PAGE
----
Welcome to the AGEIST Book Club, a carefully curated and considered monthly selection of titles from our editors, ranging from familiar names that may stimulate the desire for a second look, mixed with some fresh names to help sharpen our book smarts. In collaboration with Early Bird Books.

We have included a comments section, where all of us wanna-be literary aficionados can give license to our inner book critic. Give us your raves and rants. How did you feel about the plot lines? The languaging? The character development? Looking forward to seeing you in the conversations.

This Month

First published in 1979, Joan Didion’s The White Album records indelibly the upheavals and aftermaths of the 1960s.

Examining key events, figures, and trends of the era–including Charles Manson, the Black Panthers, and the shopping mall–through the lens of her own spiritual confusion, Joan Didion helped to define mass culture as we now understand it. Written with a commanding sureness of tone and linguistic precision, The White Album is a central text of American reportage and a classic of American autobiography.

The inspiration for The Durrells in Corfu, a Masterpiece production on public television: A naturalist’s account of his childhood on the exotic Greek island.

When the Durrells could no longer endure the gray English climate, they did what any sensible family would do: sold their house and relocated to the sun-soaked island of Corfu.

As they settled into their new home, hilarious mishaps ensued as a ten-year-old Gerald Durrell pursued his interest in natural history and explored the island’s fauna. Soon, toads and tortoises, bats and butterflies—as well as scorpions, geckos, ladybugs, praying mantises, octopuses, pigeons, and gulls—became a common sight in the Durrell villa.

Uproarious tales of the island’s animals and Durrell’s fond reflections on his family bring this delightful memoir to life. Capturing the joyous chaos of growing up in an unconventional household, My Family and Other Animals will transport you to a place you won’t want to leave.

Nothing in the whole of literature compares with The Master and Margarita. One spring afternoon, the Devil, trailing fire and chaos in his wake, weaves himself out of the shadows and into Moscow. Mikhail Bulgakov’s fantastical, funny, and devastating satire of Soviet life combines two distinct yet interwoven parts, one set in contemporary Moscow, the other in ancient Jerusalem, each brimming with historical, imaginary, frightful, and wonderful characters. Written during the darkest days of Stalin’s reign, and finally published in 1966 and 1967, The Master and Margarita became a literary phenomenon, signaling artistic and spiritual freedom for Russians everywhere.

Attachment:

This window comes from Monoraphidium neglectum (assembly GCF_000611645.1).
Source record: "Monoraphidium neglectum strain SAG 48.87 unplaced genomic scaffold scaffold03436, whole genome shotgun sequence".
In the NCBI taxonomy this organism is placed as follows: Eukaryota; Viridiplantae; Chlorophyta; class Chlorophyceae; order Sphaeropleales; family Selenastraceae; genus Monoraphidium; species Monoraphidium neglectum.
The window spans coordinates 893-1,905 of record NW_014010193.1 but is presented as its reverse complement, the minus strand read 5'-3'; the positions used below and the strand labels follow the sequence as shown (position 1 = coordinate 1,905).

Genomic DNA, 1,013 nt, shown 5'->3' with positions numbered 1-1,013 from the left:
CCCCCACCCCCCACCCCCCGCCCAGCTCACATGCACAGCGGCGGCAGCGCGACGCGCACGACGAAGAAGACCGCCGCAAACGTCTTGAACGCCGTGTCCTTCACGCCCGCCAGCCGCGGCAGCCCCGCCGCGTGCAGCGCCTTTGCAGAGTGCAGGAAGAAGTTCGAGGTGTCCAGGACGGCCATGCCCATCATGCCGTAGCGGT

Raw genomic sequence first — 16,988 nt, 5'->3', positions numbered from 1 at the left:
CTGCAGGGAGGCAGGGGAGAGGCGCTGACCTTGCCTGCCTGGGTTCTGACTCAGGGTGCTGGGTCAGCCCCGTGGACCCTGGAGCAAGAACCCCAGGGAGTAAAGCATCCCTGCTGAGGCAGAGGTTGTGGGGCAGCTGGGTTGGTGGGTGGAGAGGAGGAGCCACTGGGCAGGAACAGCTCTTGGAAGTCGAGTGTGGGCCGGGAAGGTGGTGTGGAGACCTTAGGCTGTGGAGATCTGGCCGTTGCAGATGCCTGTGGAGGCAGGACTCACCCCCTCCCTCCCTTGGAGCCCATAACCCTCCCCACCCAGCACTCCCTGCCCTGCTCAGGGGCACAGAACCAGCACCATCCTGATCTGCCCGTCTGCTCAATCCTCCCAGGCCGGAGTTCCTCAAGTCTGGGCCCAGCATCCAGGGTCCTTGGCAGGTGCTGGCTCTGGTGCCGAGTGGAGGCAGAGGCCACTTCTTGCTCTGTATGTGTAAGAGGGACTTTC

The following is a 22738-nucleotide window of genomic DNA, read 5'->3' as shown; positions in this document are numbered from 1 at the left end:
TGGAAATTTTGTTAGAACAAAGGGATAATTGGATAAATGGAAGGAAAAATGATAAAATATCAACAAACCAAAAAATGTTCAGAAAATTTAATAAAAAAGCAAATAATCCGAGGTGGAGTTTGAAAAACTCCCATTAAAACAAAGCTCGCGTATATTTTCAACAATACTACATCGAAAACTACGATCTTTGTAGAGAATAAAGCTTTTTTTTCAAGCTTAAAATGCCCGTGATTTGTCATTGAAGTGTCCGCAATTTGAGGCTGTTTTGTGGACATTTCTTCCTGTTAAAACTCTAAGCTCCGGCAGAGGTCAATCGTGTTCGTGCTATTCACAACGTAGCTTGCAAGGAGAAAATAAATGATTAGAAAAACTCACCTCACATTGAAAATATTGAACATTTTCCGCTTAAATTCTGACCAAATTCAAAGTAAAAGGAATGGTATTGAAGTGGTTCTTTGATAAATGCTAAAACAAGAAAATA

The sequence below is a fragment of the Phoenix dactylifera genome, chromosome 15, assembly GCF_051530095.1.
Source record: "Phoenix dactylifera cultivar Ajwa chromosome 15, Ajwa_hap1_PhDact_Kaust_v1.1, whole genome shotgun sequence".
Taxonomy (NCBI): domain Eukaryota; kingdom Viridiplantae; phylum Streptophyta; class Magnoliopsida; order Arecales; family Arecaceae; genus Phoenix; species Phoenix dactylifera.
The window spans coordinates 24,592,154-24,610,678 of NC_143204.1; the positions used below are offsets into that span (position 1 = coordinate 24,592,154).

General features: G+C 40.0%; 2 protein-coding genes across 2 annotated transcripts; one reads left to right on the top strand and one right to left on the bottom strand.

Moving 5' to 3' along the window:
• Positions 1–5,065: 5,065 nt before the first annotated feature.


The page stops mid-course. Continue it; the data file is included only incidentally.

The incredible true story of one woman’s solo adventure across the Australian outback, accompanied by her faithful dog and four unpredictable camels.

I arrived in the Alice at five a.m. with a dog, six dollars and a small suitcase full of inappropriate clothes. . . . There are some moments in life that are like pivots around which your existence turns.

For Robyn Davidson, one of these moments comes at age twenty-seven in Alice Springs, a dodgy town at the frontier of the vast Australian desert. Davidson is intent on walking the 1,700 miles of desolate landscape between Alice Springs and the Indian Ocean, a personal pilgrimage with her dog—and four camels. Tracks is the beautifully written, compelling true story of the author’s journey and the love/hate relationships she develops along the way: with the Red Centre of Australia; with aboriginal culture; with a handsome photographer; and especially with her lovable and cranky camels, Bub, Dookie, Goliath, and Zeleika.

Adapted into a critically acclaimed film starring Mia Wasikowska and Adam Driver, Tracks is an unforgettable story that proves that anything is possible. Perfect for fans of Cheryl Strayed’s Wild.

Spill The Tea


  1. I first heard of The Master and Margarita from of all people, Flea, the bassist of the Red Hot Chili Peppers, who is a massive reader. This is his all time favorite book. Then I saw that Patti Smith was another big fan of it. Of al the books I have read in the last few years, this is one of the most unusual and most memorable.

  2. Rarely does a writer change the way, language is used, and that is what Joan Didion does. Often imitated, but no one is one par with her. The White album is about her time in the 60s and 70s California, the “home of the natural disaster”. Fun fact- our cover star Cynthia Adler, no creative slouch herself, was working at Vogue in the 50s as a writer when Joan came in, and boom, the job was over. If one is going to lose one’s writing gig, losing to Joan Didion is not so bad. The White Album is filled with the memory searing stories from Didion observations of her home state.


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